Ecohydrology_Lecture9_F11

Ecohydrology_Lecture9_F11 - Stream Nutrient Processing...

Info icon This preview shows pages 1–13. Sign up to view the full content.

View Full Document Right Arrow Icon
Stream Nutrient Processing: Spiraling, Removal and Lotic Eutrophication Ecohydrology Fall 2011
Image of page 1

Info iconThis preview has intentionally blurred sections. Sign up to view the full version.

View Full Document Right Arrow Icon
Nutrient Cycles Global recycling of elemental requirements Major elements (C, H, N, O, P, S) Micro nutrients (Ca, Fe, Co, B, Mg, Mn, Cu, K, Z, Na,…) These planetary element cycles are: Exert massive control on ecological organization In turn are controlled in their rate, mode, timing and location by ecological process Are highly coupled to the planets water cycle
Image of page 2
Global Ratios of Supply and Demand – Aquatic Ecosystems
Image of page 3

Info iconThis preview has intentionally blurred sections. Sign up to view the full version.

View Full Document Right Arrow Icon
Inducing Eutrophication Leibig’s Law of the Minimum Some element ( or light or water) limits primary production (GPP) Adding that thing will increase yields to a point ; effects saturate when something else limits What limits productivity in forests? Crops? Lakes? Pelagic ocean? Justus von Liebig (GPP)
Image of page 4
Phosphorus Cycle Global phosphorus cycle does not include the atmosphere (no gaseous phase). Largest quantities found in mineral deposits and marine sediments. Much in forms not directly available to plants. Slowly released in terrestrial and aquatic ecosystems via weathering (and, not slowly, by mining). Numerous abiotic interactions Sorption, co-precipitation in many minerals
Image of page 5

Info iconThis preview has intentionally blurred sections. Sign up to view the full version.

View Full Document Right Arrow Icon
Phosphorus Cycle http://arnica.csustan.edu/carosella/Biol4050W03/figures/phosphorus_cycle.htm
Image of page 6
Nitrogen Cycle Includes major atmospheric pool - N2. N fixers use atmospheric supply directly (prokaryotes). Energy-demanding process; reduces to N2 to ammonia (NH3). Industrial N2- fixation for fertilizers exceeds biological N fixation annually. (We do it with Haber-Bosch ) Denitrifying bacteria release N2 in anaerobic respiration (they “breathe” nitrate). Decomposer and consumers release waste N in form of urea or ammonia.
Image of page 7

Info iconThis preview has intentionally blurred sections. Sign up to view the full version.

View Full Document Right Arrow Icon
Image of page 8
Global Nitrogen Enrichment Humans have massively amplified global N cycle Terrestrial Inputs 1890: ~ 150 Tg N yr- 1 2005: ~ 290+ Tg N yr-1 River Outputs 1890: ~ 30 Tg N yr-1 2005: ~ 60+ Tg N yr-1 N frequently limits terrestrial and aquatic primary Gruber and Galloway 2008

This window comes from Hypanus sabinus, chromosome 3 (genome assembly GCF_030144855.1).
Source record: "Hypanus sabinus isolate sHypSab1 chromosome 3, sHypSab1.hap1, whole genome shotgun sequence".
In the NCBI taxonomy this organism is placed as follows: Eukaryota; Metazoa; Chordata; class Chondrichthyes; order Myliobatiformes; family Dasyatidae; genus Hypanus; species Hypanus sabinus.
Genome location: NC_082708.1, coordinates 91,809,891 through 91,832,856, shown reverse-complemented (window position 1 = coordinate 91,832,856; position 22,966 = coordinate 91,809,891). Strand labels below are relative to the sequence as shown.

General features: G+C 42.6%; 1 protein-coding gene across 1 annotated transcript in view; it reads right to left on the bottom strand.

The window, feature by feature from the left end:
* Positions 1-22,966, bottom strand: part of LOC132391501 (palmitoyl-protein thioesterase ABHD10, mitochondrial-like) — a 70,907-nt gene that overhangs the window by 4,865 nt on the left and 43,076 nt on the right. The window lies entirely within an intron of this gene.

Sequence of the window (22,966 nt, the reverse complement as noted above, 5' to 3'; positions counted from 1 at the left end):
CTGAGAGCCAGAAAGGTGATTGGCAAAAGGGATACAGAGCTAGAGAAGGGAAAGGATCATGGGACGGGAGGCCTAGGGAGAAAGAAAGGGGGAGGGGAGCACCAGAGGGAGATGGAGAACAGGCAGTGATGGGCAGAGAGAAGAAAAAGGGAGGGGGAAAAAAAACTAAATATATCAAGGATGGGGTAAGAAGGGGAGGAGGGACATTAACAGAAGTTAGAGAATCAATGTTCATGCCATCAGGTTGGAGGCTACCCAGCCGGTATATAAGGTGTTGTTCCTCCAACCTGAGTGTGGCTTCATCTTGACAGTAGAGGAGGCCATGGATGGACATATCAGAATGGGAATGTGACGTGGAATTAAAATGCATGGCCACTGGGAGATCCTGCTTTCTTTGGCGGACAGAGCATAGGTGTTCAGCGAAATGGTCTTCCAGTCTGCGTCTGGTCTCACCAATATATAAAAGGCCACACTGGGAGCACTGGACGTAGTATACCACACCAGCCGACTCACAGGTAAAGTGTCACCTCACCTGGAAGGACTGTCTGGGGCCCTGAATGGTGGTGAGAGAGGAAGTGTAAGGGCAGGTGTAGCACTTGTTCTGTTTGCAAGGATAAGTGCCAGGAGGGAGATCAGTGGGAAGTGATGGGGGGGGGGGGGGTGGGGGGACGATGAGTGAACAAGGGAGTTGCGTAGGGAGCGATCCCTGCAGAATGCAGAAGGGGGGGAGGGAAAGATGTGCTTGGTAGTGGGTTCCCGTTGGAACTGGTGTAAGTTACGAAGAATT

Image of page 9

Info iconThis preview has intentionally blurred sections. Sign up to view the full version.

View Full Document Right Arrow Icon
Watershed N Losses Applied N loads >> River Exports Slope = 0.25 Losses to assimilation (storage) and denitrification Variable in time and space Variable with river Boyer et al. 2006 Van Breeman et al. 2002
Image of page 10
Rivers are not chutes (Rivers are the chutes down which slide the ruin of continents) Internal processes dramatically attenuate load Assimilation to create particulate N Denitrification – a permanent sink Understanding the internal processing is important Local effects of enrichment (i.e., eutrophication) Downstream protection (i.e., autopurification) Understanding nutrient processing (across
Image of page 11

Info iconThis preview has intentionally blurred sections. Sign up to view the full version.

View Full Document Right Arrow Icon
Nutrient Cycling in Streams Advection it commanding organization process in streams and rivers – FLOW MATTERS Nutrients in streams are subject to downstream transport.
Image of page 12
Image of page 13
This is the end of the preview. Sign up to access the rest of the document.

{[ snackBarMessage ]}

What students are saying

  • Left Quote Icon

    As a current student on this bumpy collegiate pathway, I stumbled upon Course Hero, where I can find study resources for nearly all my courses, get online help from tutors 24/7, and even share my old projects, papers, and lecture notes with other students.

    Student Picture

    Kiran Temple University Fox School of Business ‘17, Course Hero Intern

  • Left Quote Icon

    I cannot even describe how much Course Hero helped me this summer. It’s truly become something I can always rely on and help me. In the end, I was not only able to survive summer classes, but I was able to thrive thanks to Course Hero.

    Student Picture

    Dana University of Pennsylvania ‘17, Course Hero Intern

  • Left Quote Icon

    The ability to access any university’s resources through Course Hero proved invaluable in my case. I was behind on Tulane coursework and actually used UCLA’s materials to help me move forward and get everything together on time.

    Student Picture

    Jill Tulane University ‘16, Course Hero Intern